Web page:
Natives, not ‘imported’ athletes, successful
History shows that Turkey wins cornerstone success thanks to its native athletes, rather than its “imported” ones, those who are recruited from other nationalities to compete for Turkey. Turkish wrestlers made history in the 1948 London Olympic Games; women runners, on the other hand, stole the spotlight in the 2012 London Olympic Games. Aslı Çakır Alptekin and Gamze Bulut won gold and silver medals in the 1,500-meter race.
Aslı, born in 1985, qualified in the finals in the 2004 World Juniors’ Championship. She was banned from sports for two years because some medicine she bought from a pharmacy included a banned ingredient. She considered quitting sports. However, İlhal Alptekin, her trainer and then husband, motivated her to become a world champion. Aslı returned to athletics in Sept 2006; she won the gold medal in World Universiade in Daegu in 2011. She spent time in Kenya to get prepared at the beginning of this year. After returning from camp in Kenya, she ranked third in the 2012 IAFF World Indoor Championships held in İstanbul. Gamze Bulut, born in 1992, won the silver medal in the same race. She became a champion in 2010 Balkan Games held in Greece.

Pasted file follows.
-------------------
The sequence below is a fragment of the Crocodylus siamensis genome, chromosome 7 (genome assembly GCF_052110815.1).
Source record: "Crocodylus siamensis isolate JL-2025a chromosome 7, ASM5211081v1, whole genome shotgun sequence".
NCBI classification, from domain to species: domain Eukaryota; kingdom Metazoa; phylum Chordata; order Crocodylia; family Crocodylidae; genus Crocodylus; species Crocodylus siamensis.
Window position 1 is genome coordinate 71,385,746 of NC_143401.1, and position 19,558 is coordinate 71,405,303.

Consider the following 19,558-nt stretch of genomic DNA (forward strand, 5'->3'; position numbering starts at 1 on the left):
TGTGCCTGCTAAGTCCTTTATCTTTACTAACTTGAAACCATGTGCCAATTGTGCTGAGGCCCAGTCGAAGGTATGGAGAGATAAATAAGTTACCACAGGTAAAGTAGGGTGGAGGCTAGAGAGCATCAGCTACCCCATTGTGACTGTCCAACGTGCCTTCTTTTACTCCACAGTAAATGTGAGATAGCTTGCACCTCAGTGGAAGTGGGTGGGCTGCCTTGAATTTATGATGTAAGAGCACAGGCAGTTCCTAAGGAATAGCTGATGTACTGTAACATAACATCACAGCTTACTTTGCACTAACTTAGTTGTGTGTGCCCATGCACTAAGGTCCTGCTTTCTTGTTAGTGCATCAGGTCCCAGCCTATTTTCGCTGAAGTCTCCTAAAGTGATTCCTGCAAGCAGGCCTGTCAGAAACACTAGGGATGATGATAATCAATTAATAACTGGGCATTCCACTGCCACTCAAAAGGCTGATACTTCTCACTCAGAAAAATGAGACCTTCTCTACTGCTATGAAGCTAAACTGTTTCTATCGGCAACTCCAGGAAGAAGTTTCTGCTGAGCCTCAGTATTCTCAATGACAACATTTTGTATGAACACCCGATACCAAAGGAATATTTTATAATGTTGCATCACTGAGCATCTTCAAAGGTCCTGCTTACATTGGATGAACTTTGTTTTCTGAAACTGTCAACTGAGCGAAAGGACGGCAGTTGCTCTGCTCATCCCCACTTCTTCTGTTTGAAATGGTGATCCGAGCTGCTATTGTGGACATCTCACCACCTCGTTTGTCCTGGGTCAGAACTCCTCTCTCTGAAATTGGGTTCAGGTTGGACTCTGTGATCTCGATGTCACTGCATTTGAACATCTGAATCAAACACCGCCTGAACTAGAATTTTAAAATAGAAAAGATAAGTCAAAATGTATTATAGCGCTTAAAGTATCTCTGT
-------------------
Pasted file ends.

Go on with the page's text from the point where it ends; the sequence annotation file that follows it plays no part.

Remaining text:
Turkey was relatively successful in athletics in Athens in the 2004 Olympic Games. The success is mainly attributed to service by federation Chairman Mehmet Terzi, who is a former athlete. Terzi hired foreign trainers on contract and organized high-level seminars for the trainers. He identified talented athletes and established specialized schools, as well as holding long-term camps. The athletes acquired experience thanks to participation in international competitions.